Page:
• Developing a Preparedness Investment Strategy
  • Addressing Steady-State Inequities, Vulnerabilities, and a Dynamic Risk Landscape
  • Strengthen Processes Within and Better Connect Areas of the National Preparedness System

Overall, while there are some pockets of good content, this is another disappointing report. FEMA still isn’t telling us much about the state of preparedness across the nation; and in fact this report tells us even less than prior reports, which I didn’t think was possible. They attempt to tell stories through some focused discussion on a few capability targets, which has some value, but are providing little to no information on the big picture; not the current state of preparedness and certainly not any analysis of trends. Even the section on Management Opportunities isn’t consistent in identifying metrics for each opportunity.

What remains a mystery to me is that it takes a full year to develop this report. The metrics I allude to throughout my commentary are largely easy to obtain and analyze, as much of this information comes to FEMA in quantifiable data; also making trend analysis a rather easy chore. Last year’s report, while still severely lacking, was formatted much better than this year’s, which lacked a vision for story telling and communication of data.

Simply put, emergency managers and other recipients of this report (Congress?) should not accept this type of reporting. Despite coming in at 94 pages, it tells us so little and in my mind does not meet the spirit of the requirement for a National Preparedness Report (this is defined in Presidential Policy Directive 8). States, UASIs, and others who complete and submit THIRAs and SPRs should be livid that their efforts, while certainly (hopefully) valuable to them, are being poorly aggregated, studied, analyzed, and reported as part of the National Preparedness Report. In fact I feel that the 2021 report is telling a story that FEMA wants to tell, supported by select data and case studies; rather than actually reporting on the state of preparedness across the nation, as informed by federal, state, local, territorial, tribal, private sector, and non-profit stakeholders.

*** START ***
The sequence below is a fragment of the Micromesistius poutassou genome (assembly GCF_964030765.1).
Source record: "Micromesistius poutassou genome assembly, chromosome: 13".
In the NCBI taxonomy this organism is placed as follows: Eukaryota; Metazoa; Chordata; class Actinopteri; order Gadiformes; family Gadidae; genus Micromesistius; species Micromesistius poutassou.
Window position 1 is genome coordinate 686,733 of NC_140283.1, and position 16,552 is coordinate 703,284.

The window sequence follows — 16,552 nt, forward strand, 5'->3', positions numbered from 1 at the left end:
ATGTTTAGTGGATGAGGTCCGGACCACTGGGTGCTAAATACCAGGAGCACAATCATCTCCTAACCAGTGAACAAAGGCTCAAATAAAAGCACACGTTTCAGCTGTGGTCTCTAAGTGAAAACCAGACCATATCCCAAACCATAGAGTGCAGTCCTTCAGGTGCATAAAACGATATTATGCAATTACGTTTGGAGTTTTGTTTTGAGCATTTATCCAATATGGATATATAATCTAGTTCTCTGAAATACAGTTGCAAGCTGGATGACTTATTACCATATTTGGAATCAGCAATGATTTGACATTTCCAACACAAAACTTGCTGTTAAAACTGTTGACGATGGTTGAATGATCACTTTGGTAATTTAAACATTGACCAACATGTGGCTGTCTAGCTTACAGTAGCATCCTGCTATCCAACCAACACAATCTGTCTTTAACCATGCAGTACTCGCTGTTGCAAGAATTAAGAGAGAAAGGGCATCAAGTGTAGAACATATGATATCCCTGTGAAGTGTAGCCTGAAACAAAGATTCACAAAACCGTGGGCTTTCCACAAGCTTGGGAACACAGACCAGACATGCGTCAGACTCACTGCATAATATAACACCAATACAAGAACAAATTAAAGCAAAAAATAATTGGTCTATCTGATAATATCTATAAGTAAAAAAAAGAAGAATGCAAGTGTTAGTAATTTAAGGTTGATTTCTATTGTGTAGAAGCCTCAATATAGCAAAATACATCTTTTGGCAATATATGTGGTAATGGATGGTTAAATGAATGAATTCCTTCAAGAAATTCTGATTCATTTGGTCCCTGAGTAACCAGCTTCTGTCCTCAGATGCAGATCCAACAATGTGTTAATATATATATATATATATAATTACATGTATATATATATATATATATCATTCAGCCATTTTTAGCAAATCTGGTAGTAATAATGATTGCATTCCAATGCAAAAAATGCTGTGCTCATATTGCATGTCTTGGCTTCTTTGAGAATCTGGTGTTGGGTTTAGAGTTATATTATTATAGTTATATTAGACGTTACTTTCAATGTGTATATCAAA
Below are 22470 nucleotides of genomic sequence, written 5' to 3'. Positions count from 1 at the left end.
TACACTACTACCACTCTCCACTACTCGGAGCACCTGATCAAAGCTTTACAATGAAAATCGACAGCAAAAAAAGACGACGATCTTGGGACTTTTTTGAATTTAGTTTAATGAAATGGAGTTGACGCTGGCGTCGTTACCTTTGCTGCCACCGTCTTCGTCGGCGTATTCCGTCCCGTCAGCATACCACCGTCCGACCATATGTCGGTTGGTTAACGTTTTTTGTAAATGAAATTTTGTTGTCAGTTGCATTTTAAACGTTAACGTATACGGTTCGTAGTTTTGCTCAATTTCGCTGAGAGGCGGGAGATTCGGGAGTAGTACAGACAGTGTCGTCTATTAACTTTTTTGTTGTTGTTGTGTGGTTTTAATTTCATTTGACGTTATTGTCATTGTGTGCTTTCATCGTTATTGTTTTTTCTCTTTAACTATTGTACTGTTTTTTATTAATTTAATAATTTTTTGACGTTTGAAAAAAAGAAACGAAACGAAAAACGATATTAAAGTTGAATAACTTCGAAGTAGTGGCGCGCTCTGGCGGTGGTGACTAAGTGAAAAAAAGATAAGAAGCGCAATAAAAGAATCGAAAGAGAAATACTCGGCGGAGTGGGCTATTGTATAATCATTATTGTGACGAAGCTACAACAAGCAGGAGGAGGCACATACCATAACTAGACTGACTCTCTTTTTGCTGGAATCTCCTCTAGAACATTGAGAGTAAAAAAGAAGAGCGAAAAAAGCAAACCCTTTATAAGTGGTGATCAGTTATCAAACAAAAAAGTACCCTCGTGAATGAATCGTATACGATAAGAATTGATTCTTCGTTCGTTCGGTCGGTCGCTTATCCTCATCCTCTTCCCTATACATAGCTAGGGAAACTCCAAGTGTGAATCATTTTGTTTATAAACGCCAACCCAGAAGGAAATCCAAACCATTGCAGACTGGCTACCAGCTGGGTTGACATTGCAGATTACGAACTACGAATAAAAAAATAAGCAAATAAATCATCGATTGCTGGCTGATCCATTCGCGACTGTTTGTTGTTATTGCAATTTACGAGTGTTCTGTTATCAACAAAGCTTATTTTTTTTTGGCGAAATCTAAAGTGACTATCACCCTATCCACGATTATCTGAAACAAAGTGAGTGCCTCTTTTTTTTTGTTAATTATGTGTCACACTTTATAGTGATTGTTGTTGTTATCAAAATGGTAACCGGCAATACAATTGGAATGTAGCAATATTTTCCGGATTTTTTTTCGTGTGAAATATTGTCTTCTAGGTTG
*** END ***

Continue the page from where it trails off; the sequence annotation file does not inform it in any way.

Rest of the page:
As always, the thoughts of my readers are more than welcome.

Happy New Year to everyone!

© 2022 Tim Riecker, CEDP

Emergency Preparedness Solutions, LLC®

State of Emergency and Emergency Orders

In times of disaster, many jurisdictions will declare a state of emergency, often without fully realizing the potential of what that emergency declaration can do. Many jurisdictions might also NOT declare a state of emergency, similarly because they don’t realize the potential of what it can do. In the US, state laws provide for certain powers of governors and local officials, which include the ability to declare a state of emergency (or similar language). State laws typically provide for a formal procedure for the declaration, which generally include certain notifications to other government officials and the public. Issuing a state of emergency can be one of the most important things that elected officials can do to support response and recovery efforts. While declaring a state of emergency is itself important, it’s really what you do with it that counts.

Most state officials are fairly well versed in emergency declarations, but many local officials really don’t know what an emergency declaration is or does, much less how to actually issue one. Because of the differences in state laws, this is really on state emergency management agencies to promote to their local governments. Many do a good job of it, including it in training and orientation materials for new local emergency management officials, as well as guidance for local elected officials. While I strongly feel that emergency managers should be advising elected officials on state of emergency declarations, many jurisdictions obviously don’t have their own emergency manager. I’ve also seen many emergency managers simply not communicate the information with their local elected officials until they feel it’s necessary. Obviously this isn’t the way to go. Elected officials with this authority should be well aware of it, how it’s done, when it should be done, and how it’s done well ahead of any disaster – even if the EM wants to (and should) be advising when the time comes.

So what can the declaration of a state of emergency get you? First of all, it makes an important statement that there is a serious situation probable or at hand. Most state laws seem to allow for the situation to be from an incident or event, and arising from a natural hazard, technological hazard, or human action. The declaration provides a notice to the public, surrounding jurisdictions, and the state that there is a danger to the public and/or property. I’ve seen disaster declarations for a specific property, a neighborhood or other geographic area, or for entire jurisdictions; any of which can be valid depending on the situation at hand. Unfortunately, this is where I see a lot of emergency declarations stop. They simply aren’t utilized any further than this.